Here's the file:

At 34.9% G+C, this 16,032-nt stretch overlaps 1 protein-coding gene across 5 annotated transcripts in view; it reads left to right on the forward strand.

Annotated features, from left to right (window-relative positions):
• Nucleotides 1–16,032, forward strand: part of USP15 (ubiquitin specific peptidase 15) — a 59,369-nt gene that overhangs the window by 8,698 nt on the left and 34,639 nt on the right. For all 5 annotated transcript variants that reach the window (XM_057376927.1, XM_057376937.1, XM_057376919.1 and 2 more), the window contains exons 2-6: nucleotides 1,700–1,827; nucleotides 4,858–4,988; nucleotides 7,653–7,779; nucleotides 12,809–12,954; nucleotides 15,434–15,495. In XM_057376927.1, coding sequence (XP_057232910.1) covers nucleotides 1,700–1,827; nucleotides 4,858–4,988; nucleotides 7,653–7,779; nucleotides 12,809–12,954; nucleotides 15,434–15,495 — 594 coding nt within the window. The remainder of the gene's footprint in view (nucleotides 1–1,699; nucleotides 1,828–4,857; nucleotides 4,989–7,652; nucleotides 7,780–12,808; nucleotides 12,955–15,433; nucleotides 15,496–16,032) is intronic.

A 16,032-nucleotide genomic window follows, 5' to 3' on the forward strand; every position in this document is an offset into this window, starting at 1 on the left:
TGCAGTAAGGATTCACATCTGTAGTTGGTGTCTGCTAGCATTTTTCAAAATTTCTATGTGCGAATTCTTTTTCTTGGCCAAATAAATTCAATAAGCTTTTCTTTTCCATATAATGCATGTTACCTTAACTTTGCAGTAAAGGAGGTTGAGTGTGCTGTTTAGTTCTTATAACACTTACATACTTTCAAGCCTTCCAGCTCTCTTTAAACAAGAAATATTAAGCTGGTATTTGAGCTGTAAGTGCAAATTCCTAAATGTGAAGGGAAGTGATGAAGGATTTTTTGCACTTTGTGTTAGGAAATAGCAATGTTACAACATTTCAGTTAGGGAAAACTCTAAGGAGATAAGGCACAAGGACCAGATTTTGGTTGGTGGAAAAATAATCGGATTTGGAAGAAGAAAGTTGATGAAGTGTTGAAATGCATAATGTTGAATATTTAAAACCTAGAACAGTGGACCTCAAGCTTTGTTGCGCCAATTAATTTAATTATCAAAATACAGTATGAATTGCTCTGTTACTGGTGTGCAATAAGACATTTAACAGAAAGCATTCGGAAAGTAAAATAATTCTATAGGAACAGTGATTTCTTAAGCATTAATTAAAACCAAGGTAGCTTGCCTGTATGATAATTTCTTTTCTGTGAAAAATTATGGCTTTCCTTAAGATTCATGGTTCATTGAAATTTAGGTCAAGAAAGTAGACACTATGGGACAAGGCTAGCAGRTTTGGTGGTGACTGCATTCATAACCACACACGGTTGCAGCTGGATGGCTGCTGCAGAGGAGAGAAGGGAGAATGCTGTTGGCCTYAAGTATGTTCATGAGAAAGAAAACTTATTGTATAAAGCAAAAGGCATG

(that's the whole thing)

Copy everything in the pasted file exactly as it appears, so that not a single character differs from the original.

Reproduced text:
At 34.9% G+C, this 16,032-nt stretch overlaps 1 protein-coding gene across 5 annotated transcripts in view; it reads left to right on the forward strand.

Annotated features, from left to right (window-relative positions):
• Nucleotides 1–16,032, forward strand: part of USP15 (ubiquitin specific peptidase 15) — a 59,369-nt gene that overhangs the window by 8,698 nt on the left and 34,639 nt on the right. For all 5 annotated transcript variants that reach the window (XM_057376927.1, XM_057376937.1, XM_057376919.1 and 2 more), the window contains exons 2-6: nucleotides 1,700–1,827; nucleotides 4,858–4,988; nucleotides 7,653–7,779; nucleotides 12,809–12,954; nucleotides 15,434–15,495. In XM_057376927.1, coding sequence (XP_057232910.1) covers nucleotides 1,700–1,827; nucleotides 4,858–4,988; nucleotides 7,653–7,779; nucleotides 12,809–12,954; nucleotides 15,434–15,495 — 594 coding nt within the window. The remainder of the gene's footprint in view (nucleotides 1–1,699; nucleotides 1,828–4,857; nucleotides 4,989–7,652; nucleotides 7,780–12,808; nucleotides 12,955–15,433; nucleotides 15,496–16,032) is intronic.

A 16,032-nucleotide genomic window follows, 5' to 3' on the forward strand; every position in this document is an offset into this window, starting at 1 on the left:
TGCAGTAAGGATTCACATCTGTAGTTGGTGTCTGCTAGCATTTTTCAAAATTTCTATGTGCGAATTCTTTTTCTTGGCCAAATAAATTCAATAAGCTTTTCTTTTCCATATAATGCATGTTACCTTAACTTTGCAGTAAAGGAGGTTGAGTGTGCTGTTTAGTTCTTATAACACTTACATACTTTCAAGCCTTCCAGCTCTCTTTAAACAAGAAATATTAAGCTGGTATTTGAGCTGTAAGTGCAAATTCCTAAATGTGAAGGGAAGTGATGAAGGATTTTTTGCACTTTGTGTTAGGAAATAGCAATGTTACAACATTTCAGTTAGGGAAAACTCTAAGGAGATAAGGCACAAGGACCAGATTTTGGTTGGTGGAAAAATAATCGGATTTGGAAGAAGAAAGTTGATGAAGTGTTGAAATGCATAATGTTGAATATTTAAAACCTAGAACAGTGGACCTCAAGCTTTGTTGCGCCAATTAATTTAATTATCAAAATACAGTATGAATTGCTCTGTTACTGGTGTGCAATAAGACATTTAACAGAAAGCATTCGGAAAGTAAAATAATTCTATAGGAACAGTGATTTCTTAAGCATTAATTAAAACCAAGGTAGCTTGCCTGTATGATAATTTCTTTTCTGTGAAAAATTATGGCTTTCCTTAAGATTCATGGTTCATTGAAATTTAGGTCAAGAAAGTAGACACTATGGGACAAGGCTAGCAGRTTTGGTGGTGACTGCATTCATAACCACACACGGTTGCAGCTGGATGGCTGCTGCAGAGGAGAGAAGGGAGAATGCTGTTGGCCTYAAGTATGTTCATGAGAAAGAAAACTTATTGTATAAAGCAAAAGGCATG